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Hone's View of the Regent's Bomb

Transcription of header material:

HONE'S VIEW OF THE | REGENT'S BOMB, NOW UNCOVERED, | FOR THE GRATIFICATION OF THE PUBLIC | In St. James's Park, Majestically Mounted | On a Monstrous Nondescript, Supposed to Represent Legitimate Sovereignty.

To the Admirers and Supporters of Louis XVIII. the Hottentot Venus, and other strange productions, and to LORD CASTLEREAGH, this View of the FUNDAMENTAL FEATURES of the PRINCE REGENT's BOMB, is particularly DEDICATED.


The work is a half-sheet broadside. At the top is a colored engraving of the cannon; its stumpy barrel angles toward the upper left corner, resting on the back of a kind of geryon figure, the whole on a stumpy rectangular pedestal. Beneath this is the title of the sheet as transcribed above. At the bottom are three columns of text, the first two containing a fairly straight prose description of the "bomb" and its history--i.e. booty from the 1812 seige of Cadiz. Then,

"It having, for some time past, been customary for the Prince Regent to indulge curiosity, by some spectacle on the Anniversaries of his birth, on Monday, August 12th, 1816, preparations were duly made, and His Royal Highness was graciously pleased to cause his Bomb to be uncovered, in which state it will henceforth remain for public inspection."

The comedy of Hone's writing in such passages hinges on the double meaning of "bomb." The "bomb" is, of course, the commemorative cannon, but it also sounds like "bum" and in this sense is a winking allusion to the Prince Regent's ample posterior. After this introductory material, the last column contains a burlesque poem, ostensibly by one "Bombastes." The full text of the poem, occupying the third column of text, is as follows:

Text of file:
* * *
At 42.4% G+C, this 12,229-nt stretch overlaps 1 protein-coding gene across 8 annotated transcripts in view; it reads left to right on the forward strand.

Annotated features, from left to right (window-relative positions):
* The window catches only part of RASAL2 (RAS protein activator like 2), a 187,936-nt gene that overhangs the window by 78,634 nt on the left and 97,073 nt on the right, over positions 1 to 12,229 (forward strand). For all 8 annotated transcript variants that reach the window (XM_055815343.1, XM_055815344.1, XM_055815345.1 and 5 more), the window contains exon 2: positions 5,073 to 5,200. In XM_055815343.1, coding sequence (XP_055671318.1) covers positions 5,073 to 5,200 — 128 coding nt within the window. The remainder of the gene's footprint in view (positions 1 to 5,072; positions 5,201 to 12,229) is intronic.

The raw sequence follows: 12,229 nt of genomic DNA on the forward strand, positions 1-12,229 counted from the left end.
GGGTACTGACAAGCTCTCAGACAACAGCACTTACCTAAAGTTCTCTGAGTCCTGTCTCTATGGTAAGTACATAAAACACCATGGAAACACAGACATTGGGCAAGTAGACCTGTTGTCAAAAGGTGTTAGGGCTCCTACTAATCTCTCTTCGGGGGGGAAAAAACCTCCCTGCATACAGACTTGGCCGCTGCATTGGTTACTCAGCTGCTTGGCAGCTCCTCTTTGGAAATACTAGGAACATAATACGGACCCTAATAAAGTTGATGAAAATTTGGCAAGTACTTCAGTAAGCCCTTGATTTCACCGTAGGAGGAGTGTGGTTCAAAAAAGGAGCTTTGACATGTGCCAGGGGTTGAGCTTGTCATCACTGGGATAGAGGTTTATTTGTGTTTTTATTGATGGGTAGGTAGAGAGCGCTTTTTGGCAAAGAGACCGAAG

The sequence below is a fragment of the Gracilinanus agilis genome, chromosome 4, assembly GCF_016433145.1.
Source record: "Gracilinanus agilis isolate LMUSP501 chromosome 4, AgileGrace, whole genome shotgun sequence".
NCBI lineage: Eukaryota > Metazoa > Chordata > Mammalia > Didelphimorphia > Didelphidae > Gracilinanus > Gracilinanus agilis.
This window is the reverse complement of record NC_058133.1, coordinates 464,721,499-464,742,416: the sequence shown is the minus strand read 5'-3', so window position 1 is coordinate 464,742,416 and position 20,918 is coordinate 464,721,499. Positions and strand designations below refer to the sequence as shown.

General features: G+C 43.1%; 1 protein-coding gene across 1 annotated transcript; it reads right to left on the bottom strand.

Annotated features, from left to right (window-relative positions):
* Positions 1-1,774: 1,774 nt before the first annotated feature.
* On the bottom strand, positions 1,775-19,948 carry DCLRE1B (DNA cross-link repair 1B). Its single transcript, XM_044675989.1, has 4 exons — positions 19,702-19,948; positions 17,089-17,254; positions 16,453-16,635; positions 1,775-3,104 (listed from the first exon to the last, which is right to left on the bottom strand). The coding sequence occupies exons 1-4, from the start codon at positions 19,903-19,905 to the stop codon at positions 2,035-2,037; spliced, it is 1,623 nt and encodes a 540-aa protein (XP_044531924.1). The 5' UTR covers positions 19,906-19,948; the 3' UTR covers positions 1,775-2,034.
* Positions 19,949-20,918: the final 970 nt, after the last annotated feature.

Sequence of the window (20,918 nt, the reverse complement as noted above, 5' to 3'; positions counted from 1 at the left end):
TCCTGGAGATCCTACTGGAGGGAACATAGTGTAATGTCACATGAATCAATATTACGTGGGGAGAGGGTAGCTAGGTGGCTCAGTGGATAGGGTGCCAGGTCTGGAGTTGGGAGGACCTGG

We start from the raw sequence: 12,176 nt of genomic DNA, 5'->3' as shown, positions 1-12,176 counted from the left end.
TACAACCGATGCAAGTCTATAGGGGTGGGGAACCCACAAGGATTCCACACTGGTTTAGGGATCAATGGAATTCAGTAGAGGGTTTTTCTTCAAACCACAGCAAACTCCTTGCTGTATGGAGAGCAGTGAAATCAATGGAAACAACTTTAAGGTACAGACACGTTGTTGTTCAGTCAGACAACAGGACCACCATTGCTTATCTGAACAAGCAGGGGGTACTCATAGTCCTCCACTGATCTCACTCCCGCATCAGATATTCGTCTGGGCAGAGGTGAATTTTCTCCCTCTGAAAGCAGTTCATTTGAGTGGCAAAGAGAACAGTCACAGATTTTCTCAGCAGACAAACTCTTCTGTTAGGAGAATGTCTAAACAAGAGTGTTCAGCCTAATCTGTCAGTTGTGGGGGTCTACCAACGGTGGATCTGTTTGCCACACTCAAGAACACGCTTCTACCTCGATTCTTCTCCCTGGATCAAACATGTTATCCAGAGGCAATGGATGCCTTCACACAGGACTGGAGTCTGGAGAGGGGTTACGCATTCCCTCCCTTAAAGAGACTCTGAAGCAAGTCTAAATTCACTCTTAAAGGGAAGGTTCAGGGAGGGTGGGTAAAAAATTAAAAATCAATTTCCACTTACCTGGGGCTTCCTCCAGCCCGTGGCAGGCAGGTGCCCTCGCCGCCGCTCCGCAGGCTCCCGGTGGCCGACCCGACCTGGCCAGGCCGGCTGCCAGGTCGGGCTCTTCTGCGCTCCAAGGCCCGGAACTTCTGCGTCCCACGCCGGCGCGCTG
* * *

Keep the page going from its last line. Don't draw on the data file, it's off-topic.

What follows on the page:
Being uncovered, in St. James's Park, on Monday, the 12th of August, 1816, His Royal Highness's Birth-Day.

Oh! all ye Muses, hither come—
And celebrate the Regent's bomb!
Illustrious Bomb! Immortal capture!
Thou fill'st my every sense with rapture!
Oh, such a Bomb! so full of fire—
Apollo—hither bring thy lyre—
And all ye powers of music come,
And aid me sing this mighty Bomb!

And first, with reverence this I note—
This Bomb was once a Sans culotte
And next, by changes immaterial,
Became, at length, a Bomb Imperial!
And first exploded—pardon ladies!—
With loud report, at siege of Cadiz—
At which this Bomb—so huge and hearty,
Belonged to little Buonaparté;
But now, by strange metamorphosis,
(A kind of Bomb metempsychosis)
Has—though it odd may seem—become
Our gracious R——t's royal Bomb;
Who, after due consideration,
Resolved, to gratify the Nation—
Nor let his natal day pass over
Without some feat—to then uncover,
And there display—to strike us dumb—
His vast—unfathomable Bomb!

Oh, what a Bomb! Oh, Heaven defend us!
The thought of Bombs is quite tremendous!
What crowds will come from every shore
To gaze on its amazing bore!
What swarms of Statesmen, warm and loyal,
To worship Bomb so truly royal!
And first approach three 'secret hags,'
Then him the R——t calls 'Old Bags;'
Methinks I see V———t come,
And humbly kiss the royal Bomb!
While T——y W———y, (loyal soul)
Will take its measure with a Pole;
And C———h will low beseech
To kiss a corner of the breech;
And next will come of G——y R—e,
And in the touch-hole shove his nose!

For roundness, smoothness, breech, and bore,
Such Bomb was never seen before!
Then, Britain! be not this forgotten,
That, when we all are dead and rotten,
And every other trace is gone
Of all thy matchless glory won,
This mighty Bomb shall grace thy fame
And boast thy glorious Regent's name!
In every age such pilgrims may go
As far t'outrival fam'd St. Jago!
And, centuries hence, the folks shall come,
And contemplate--the Regent's Bomb!

August 12, 1816.